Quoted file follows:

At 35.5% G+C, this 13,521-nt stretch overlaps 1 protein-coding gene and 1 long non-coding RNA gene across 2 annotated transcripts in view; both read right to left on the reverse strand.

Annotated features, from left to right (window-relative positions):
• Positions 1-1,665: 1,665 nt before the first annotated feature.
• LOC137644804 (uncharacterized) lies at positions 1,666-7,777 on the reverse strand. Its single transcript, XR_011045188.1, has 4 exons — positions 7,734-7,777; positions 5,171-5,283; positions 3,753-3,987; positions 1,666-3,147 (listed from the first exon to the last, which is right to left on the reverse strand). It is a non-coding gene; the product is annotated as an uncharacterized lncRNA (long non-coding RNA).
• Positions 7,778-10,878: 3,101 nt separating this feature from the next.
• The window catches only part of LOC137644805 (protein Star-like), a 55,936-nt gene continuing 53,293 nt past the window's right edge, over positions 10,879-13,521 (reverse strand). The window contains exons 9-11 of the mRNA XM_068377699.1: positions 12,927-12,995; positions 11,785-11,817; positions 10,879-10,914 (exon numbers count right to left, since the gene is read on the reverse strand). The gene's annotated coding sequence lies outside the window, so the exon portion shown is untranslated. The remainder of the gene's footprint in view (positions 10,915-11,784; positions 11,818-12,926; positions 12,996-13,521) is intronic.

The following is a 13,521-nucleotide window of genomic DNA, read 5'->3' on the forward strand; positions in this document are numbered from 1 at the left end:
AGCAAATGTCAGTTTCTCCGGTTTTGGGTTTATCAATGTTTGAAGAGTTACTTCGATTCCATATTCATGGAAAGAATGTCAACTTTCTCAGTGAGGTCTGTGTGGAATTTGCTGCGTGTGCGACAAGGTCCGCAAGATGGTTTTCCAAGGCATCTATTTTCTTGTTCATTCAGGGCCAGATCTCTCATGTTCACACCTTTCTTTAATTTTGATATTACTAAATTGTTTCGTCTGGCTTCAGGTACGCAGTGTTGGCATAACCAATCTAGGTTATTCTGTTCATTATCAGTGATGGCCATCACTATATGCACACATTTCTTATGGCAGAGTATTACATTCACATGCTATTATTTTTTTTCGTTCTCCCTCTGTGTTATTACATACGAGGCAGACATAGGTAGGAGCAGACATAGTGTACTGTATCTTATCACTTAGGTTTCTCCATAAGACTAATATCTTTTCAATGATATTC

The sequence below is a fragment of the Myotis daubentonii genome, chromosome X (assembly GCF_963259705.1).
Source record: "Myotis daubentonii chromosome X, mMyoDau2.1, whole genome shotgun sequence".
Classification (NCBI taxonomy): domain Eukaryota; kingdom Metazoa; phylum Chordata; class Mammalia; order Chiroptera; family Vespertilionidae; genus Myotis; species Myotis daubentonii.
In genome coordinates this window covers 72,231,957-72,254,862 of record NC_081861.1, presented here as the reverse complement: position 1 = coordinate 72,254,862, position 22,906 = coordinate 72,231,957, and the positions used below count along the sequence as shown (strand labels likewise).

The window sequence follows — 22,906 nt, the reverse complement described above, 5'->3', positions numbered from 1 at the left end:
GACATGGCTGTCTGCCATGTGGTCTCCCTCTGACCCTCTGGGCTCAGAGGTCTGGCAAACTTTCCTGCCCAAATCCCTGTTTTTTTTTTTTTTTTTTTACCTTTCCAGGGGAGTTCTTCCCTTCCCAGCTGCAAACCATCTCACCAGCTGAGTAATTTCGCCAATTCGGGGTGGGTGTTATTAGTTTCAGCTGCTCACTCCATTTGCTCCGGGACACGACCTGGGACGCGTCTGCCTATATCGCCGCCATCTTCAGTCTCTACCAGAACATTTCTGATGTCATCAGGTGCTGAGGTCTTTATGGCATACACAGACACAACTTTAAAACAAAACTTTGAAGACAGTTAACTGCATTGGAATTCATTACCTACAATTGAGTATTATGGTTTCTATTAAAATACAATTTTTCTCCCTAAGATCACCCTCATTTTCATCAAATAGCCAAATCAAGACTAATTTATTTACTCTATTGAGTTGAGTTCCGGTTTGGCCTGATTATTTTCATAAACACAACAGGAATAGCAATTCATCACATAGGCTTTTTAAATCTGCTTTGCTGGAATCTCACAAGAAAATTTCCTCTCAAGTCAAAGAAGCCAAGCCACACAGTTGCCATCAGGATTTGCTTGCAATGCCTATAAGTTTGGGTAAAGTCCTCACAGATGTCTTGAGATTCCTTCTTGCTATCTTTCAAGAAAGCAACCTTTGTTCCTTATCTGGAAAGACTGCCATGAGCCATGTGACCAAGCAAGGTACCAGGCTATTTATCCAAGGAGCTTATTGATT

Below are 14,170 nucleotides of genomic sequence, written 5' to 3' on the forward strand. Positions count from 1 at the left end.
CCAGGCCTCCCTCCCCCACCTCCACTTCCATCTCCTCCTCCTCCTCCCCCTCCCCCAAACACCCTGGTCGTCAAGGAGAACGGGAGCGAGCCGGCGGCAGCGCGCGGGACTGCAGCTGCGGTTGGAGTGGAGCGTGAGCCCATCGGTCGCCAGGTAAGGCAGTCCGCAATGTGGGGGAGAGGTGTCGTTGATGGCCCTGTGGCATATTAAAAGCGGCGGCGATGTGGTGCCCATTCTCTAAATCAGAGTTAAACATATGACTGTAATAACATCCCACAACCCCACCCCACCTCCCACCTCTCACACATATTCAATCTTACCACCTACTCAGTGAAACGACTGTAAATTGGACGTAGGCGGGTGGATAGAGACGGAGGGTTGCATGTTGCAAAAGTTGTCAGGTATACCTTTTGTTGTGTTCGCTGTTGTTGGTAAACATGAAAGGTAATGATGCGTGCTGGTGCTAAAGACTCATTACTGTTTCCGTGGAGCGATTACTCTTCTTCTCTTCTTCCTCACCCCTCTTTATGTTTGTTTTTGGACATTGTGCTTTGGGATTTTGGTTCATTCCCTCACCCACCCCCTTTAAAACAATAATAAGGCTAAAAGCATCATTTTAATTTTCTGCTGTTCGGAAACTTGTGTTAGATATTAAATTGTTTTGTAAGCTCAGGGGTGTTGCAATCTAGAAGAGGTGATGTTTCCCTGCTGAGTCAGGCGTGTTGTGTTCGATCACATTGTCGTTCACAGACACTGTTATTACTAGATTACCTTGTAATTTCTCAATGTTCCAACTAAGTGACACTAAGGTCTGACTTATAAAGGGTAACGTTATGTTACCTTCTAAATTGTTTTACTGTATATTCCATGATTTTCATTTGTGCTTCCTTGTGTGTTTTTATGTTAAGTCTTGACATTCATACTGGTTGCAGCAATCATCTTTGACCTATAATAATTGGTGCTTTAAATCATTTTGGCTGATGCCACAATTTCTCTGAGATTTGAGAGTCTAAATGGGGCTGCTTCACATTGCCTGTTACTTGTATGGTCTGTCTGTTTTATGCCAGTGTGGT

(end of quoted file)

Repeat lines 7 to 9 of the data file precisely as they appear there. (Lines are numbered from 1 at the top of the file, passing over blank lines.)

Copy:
The following is a 13,521-nucleotide window of genomic DNA, read 5'->3' on the forward strand; positions in this document are numbered from 1 at the left end:
AGCAAATGTCAGTTTCTCCGGTTTTGGGTTTATCAATGTTTGAAGAGTTACTTCGATTCCATATTCATGGAAAGAATGTCAACTTTCTCAGTGAGGTCTGTGTGGAATTTGCTGCGTGTGCGACAAGGTCCGCAAGATGGTTTTCCAAGGCATCTATTTTCTTGTTCATTCAGGGCCAGATCTCTCATGTTCACACCTTTCTTTAATTTTGATATTACTAAATTGTTTCGTCTGGCTTCAGGTACGCAGTGTTGGCATAACCAATCTAGGTTATTCTGTTCATTATCAGTGATGGCCATCACTATATGCACACATTTCTTATGGCAGAGTATTACATTCACATGCTATTATTTTTTTTCGTTCTCCCTCTGTGTTATTACATACGAGGCAGACATAGGTAGGAGCAGACATAGTGTACTGTATCTTATCACTTAGGTTTCTCCATAAGACTAATATCTTTTCAATGATATTC

The sequence below is a fragment of the Myotis daubentonii genome, chromosome X (assembly GCF_963259705.1).